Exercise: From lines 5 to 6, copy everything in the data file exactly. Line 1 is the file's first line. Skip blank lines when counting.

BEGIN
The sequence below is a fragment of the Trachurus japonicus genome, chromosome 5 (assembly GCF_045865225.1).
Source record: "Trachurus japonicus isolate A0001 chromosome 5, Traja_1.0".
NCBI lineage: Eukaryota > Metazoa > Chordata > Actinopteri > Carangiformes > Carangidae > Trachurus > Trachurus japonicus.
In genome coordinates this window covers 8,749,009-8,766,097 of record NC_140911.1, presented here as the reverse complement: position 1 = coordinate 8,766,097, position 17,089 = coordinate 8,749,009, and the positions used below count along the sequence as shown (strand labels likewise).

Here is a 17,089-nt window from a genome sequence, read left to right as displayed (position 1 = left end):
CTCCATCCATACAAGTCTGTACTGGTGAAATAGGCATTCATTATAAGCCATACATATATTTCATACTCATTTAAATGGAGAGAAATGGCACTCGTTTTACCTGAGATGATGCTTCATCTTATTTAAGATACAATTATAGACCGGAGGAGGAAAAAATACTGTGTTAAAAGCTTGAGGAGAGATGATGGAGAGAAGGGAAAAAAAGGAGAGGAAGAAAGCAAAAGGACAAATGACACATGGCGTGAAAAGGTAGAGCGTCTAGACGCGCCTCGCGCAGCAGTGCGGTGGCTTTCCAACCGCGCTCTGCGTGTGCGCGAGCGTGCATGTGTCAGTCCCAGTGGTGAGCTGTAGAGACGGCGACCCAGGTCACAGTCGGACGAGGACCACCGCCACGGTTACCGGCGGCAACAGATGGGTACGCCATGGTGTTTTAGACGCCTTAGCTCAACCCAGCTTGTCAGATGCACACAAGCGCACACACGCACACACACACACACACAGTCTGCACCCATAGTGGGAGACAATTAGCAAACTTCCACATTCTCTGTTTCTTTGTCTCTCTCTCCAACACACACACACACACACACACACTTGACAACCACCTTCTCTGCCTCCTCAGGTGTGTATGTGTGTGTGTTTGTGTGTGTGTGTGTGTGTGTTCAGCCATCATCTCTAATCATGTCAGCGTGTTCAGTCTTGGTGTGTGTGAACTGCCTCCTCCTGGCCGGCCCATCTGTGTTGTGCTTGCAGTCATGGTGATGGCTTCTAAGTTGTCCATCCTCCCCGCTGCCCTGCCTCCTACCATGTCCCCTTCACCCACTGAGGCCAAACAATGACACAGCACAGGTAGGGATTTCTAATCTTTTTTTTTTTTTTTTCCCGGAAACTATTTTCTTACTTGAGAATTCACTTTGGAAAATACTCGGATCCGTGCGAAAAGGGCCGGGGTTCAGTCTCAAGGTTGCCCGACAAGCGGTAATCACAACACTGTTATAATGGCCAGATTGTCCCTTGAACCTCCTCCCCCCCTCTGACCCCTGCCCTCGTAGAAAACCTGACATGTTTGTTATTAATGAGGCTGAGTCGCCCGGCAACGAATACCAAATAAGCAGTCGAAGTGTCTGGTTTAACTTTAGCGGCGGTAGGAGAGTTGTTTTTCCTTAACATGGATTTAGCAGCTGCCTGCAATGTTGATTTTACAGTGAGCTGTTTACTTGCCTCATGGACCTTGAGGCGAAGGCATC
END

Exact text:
Here is a 17,089-nt window from a genome sequence, read left to right as displayed (position 1 = left end):
CTCCATCCATACAAGTCTGTACTGGTGAAATAGGCATTCATTATAAGCCATACATATATTTCATACTCATTTAAATGGAGAGAAATGGCACTCGTTTTACCTGAGATGATGCTTCATCTTATTTAAGATACAATTATAGACCGGAGGAGGAAAAAATACTGTGTTAAAAGCTTGAGGAGAGATGATGGAGAGAAGGGAAAAAAAGGAGAGGAAGAAAGCAAAAGGACAAATGACACATGGCGTGAAAAGGTAGAGCGTCTAGACGCGCCTCGCGCAGCAGTGCGGTGGCTTTCCAACCGCGCTCTGCGTGTGCGCGAGCGTGCATGTGTCAGTCCCAGTGGTGAGCTGTAGAGACGGCGACCCAGGTCACAGTCGGACGAGGACCACCGCCACGGTTACCGGCGGCAACAGATGGGTACGCCATGGTGTTTTAGACGCCTTAGCTCAACCCAGCTTGTCAGATGCACACAAGCGCACACACGCACACACACACACACACAGTCTGCACCCATAGTGGGAGACAATTAGCAAACTTCCACATTCTCTGTTTCTTTGTCTCTCTCTCCAACACACACACACACACACACACACTTGACAACCACCTTCTCTGCCTCCTCAGGTGTGTATGTGTGTGTGTTTGTGTGTGTGTGTGTGTGTGTTCAGCCATCATCTCTAATCATGTCAGCGTGTTCAGTCTTGGTGTGTGTGAACTGCCTCCTCCTGGCCGGCCCATCTGTGTTGTGCTTGCAGTCATGGTGATGGCTTCTAAGTTGTCCATCCTCCCCGCTGCCCTGCCTCCTACCATGTCCCCTTCACCCACTGAGGCCAAACAATGACACAGCACAGGTAGGGATTTCTAATCTTTTTTTTTTTTTTTTCCCGGAAACTATTTTCTTACTTGAGAATTCACTTTGGAAAATACTCGGATCCGTGCGAAAAGGGCCGGGGTTCAGTCTCAAGGTTGCCCGACAAGCGGTAATCACAACACTGTTATAATGGCCAGATTGTCCCTTGAACCTCCTCCCCCCCTCTGACCCCTGCCCTCGTAGAAAACCTGACATGTTTGTTATTAATGAGGCTGAGTCGCCCGGCAACGAATACCAAATAAGCAGTCGAAGTGTCTGGTTTAACTTTAGCGGCGGTAGGAGAGTTGTTTTTCCTTAACATGGATTTAGCAGCTGCCTGCAATGTTGATTTTACAGTGAGCTGTTTACTTGCCTCATGGACCTTGAGGCGAAGGCATC